Bobby Malhotra, eDiscovery counsel with Munger, Tolles & Olson, addressed key considerations for handling structured data in the discovery process in a December 30, 2015 podcast.
The American Bar Association’s “Sound Advice” program included the following takeaways:
- Structured data exists as data elements in columns and rows often in larger enterprise wide database systems and not in pre-existing and self-contained physical files. As a result, producing information contained in complex structured database systems can present unique challenges.
- Enterprise-wide database systems are often the lifeblood of a company and the system of record for many business processes. As such, they can provide a rich source of discoverable information that counsel may need to tell the full story in a litigation.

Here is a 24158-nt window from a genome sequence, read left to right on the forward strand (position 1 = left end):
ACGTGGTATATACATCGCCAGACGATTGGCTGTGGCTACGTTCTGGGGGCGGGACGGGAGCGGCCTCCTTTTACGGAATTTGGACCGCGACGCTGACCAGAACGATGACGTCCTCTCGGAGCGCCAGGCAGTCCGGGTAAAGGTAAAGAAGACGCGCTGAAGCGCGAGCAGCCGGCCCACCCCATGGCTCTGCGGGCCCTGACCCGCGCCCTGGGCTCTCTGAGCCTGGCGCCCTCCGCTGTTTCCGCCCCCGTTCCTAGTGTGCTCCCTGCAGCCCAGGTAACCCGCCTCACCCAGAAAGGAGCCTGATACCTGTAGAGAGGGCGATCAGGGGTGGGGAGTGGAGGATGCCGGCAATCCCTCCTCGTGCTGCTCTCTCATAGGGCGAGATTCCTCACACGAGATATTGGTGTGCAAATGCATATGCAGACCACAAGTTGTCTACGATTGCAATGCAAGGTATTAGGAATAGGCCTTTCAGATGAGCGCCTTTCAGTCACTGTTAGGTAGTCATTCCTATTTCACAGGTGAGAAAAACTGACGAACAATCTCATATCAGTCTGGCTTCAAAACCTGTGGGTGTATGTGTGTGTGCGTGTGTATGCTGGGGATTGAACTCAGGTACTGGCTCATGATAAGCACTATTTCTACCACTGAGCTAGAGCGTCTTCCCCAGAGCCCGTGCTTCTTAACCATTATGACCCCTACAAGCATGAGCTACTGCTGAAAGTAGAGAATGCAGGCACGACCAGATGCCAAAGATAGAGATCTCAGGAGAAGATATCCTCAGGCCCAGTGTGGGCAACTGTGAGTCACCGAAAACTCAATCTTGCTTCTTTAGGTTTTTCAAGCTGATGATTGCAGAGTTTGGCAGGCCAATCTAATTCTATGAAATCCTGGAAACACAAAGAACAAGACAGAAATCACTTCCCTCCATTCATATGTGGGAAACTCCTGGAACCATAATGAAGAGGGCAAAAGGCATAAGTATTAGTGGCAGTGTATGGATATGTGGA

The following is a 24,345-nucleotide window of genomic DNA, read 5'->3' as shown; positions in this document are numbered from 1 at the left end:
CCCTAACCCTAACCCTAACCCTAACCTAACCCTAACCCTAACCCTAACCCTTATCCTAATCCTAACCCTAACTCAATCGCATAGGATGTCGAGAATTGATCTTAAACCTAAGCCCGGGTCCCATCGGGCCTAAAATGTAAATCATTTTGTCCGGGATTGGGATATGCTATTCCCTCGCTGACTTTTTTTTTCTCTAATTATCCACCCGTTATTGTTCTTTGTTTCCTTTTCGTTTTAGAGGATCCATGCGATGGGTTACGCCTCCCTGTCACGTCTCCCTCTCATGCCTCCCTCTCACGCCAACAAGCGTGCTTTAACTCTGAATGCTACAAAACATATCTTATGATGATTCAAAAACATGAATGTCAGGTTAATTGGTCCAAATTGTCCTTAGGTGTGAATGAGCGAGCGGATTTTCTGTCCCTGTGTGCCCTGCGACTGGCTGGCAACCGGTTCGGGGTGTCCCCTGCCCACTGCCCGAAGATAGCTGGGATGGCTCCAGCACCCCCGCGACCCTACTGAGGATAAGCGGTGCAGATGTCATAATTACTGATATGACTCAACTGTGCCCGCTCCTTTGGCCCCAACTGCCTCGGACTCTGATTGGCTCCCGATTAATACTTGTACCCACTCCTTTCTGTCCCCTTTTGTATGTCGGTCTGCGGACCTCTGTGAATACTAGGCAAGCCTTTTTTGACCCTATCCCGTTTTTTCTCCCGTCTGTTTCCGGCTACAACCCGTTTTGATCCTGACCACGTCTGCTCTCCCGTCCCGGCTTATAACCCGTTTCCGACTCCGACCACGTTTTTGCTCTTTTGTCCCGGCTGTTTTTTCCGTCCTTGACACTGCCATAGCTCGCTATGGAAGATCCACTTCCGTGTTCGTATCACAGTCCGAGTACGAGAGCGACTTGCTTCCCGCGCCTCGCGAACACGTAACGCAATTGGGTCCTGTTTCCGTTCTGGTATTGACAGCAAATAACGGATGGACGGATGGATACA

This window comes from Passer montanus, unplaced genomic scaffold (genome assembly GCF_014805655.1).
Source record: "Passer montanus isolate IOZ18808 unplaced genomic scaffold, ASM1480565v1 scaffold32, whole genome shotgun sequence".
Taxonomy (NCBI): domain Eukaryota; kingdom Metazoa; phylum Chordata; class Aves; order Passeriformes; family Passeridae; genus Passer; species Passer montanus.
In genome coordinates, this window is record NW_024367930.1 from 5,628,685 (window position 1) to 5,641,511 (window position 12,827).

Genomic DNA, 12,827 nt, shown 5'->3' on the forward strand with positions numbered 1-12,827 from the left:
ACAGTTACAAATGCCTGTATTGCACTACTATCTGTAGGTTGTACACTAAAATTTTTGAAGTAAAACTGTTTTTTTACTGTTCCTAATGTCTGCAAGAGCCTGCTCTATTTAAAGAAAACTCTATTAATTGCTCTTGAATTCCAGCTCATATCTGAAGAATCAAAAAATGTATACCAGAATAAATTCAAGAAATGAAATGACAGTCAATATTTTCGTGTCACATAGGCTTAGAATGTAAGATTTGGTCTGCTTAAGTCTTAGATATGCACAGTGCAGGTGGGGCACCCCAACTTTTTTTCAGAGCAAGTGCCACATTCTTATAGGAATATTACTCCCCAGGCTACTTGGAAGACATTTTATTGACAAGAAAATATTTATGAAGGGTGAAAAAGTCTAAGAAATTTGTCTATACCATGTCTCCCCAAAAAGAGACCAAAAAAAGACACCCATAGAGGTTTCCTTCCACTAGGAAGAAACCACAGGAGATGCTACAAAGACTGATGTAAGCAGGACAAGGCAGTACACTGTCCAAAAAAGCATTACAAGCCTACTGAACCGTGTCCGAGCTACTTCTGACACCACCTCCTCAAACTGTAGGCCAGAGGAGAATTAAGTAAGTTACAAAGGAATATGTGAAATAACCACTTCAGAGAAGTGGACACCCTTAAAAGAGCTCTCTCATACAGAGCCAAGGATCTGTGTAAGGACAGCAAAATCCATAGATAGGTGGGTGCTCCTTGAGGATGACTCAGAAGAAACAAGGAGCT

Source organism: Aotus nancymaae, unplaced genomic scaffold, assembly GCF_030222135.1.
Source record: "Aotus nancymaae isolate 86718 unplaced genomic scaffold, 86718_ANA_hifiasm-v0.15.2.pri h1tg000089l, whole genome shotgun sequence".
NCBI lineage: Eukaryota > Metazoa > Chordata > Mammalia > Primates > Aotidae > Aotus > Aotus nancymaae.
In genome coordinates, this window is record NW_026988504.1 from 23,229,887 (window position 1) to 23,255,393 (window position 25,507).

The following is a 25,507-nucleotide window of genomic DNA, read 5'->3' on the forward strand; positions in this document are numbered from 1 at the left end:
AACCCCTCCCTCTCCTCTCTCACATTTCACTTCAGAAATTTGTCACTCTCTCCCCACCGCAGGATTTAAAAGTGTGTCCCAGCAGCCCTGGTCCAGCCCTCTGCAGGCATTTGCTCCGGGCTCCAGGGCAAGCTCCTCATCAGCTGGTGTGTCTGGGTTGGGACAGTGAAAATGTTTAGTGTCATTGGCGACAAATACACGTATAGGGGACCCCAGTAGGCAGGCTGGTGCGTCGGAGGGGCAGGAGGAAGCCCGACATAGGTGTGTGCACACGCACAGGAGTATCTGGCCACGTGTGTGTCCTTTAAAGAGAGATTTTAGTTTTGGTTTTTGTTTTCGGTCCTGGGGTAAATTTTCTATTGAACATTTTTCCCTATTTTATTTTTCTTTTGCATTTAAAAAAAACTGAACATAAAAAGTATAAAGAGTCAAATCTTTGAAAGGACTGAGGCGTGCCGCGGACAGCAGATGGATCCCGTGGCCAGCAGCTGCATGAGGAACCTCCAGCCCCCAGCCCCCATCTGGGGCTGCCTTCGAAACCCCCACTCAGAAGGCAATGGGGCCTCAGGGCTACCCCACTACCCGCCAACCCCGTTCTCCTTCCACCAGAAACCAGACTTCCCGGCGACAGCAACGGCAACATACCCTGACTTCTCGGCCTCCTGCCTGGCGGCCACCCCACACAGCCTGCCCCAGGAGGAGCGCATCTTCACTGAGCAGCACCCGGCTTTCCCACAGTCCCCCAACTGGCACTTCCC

- Often times, it is faster and more cost-effective to harvest data from structured databases as opposed to collecting, processing, reviewing and producing information from a plethora of custodians.
- Counsel should consider using the meet-and-confer process to define the scope of what will be produced and should try to work together in a collaborative manner.
- Counsel should consider conducting witness interviews of key client contacts. One such key contact may be the end user or users who are the subject matter experts for particular databases.
- Counsel should also consider interviewing key information technology personnel. These technology contacts may be able to help counsel understand the structure of the database, the accessibility of the underlying structured data, and how the data can be queried and extracted for production purposes.
The program is featured on the “Sound Advice” website.